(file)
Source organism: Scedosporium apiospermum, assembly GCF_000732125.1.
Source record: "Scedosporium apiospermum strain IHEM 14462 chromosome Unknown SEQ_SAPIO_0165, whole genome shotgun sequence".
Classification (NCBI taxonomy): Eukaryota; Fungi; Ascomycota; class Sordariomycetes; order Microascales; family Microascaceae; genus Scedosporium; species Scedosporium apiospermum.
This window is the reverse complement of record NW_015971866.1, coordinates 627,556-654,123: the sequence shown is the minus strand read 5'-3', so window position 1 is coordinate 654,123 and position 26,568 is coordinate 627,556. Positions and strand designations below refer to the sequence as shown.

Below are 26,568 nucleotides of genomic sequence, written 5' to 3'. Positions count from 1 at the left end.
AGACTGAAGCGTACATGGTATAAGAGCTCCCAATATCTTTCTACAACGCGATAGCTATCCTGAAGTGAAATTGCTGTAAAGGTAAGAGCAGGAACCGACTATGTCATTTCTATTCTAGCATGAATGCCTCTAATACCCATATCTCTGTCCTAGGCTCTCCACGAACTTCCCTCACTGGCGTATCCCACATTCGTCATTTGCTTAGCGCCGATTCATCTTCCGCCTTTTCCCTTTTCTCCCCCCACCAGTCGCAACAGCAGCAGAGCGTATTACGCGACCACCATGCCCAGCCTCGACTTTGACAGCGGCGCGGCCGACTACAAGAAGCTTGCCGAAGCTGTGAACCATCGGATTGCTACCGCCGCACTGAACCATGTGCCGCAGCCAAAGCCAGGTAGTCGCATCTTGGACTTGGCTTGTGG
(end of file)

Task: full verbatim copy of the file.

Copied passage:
Source organism: Scedosporium apiospermum, assembly GCF_000732125.1.
Source record: "Scedosporium apiospermum strain IHEM 14462 chromosome Unknown SEQ_SAPIO_0165, whole genome shotgun sequence".
Classification (NCBI taxonomy): Eukaryota; Fungi; Ascomycota; class Sordariomycetes; order Microascales; family Microascaceae; genus Scedosporium; species Scedosporium apiospermum.
This window is the reverse complement of record NW_015971866.1, coordinates 627,556-654,123: the sequence shown is the minus strand read 5'-3', so window position 1 is coordinate 654,123 and position 26,568 is coordinate 627,556. Positions and strand designations below refer to the sequence as shown.

Below are 26,568 nucleotides of genomic sequence, written 5' to 3'. Positions count from 1 at the left end.
AGACTGAAGCGTACATGGTATAAGAGCTCCCAATATCTTTCTACAACGCGATAGCTATCCTGAAGTGAAATTGCTGTAAAGGTAAGAGCAGGAACCGACTATGTCATTTCTATTCTAGCATGAATGCCTCTAATACCCATATCTCTGTCCTAGGCTCTCCACGAACTTCCCTCACTGGCGTATCCCACATTCGTCATTTGCTTAGCGCCGATTCATCTTCCGCCTTTTCCCTTTTCTCCCCCCACCAGTCGCAACAGCAGCAGAGCGTATTACGCGACCACCATGCCCAGCCTCGACTTTGACAGCGGCGCGGCCGACTACAAGAAGCTTGCCGAAGCTGTGAACCATCGGATTGCTACCGCCGCACTGAACCATGTGCCGCAGCCAAAGCCAGGTAGTCGCATCTTGGACTTGGCTTGTGG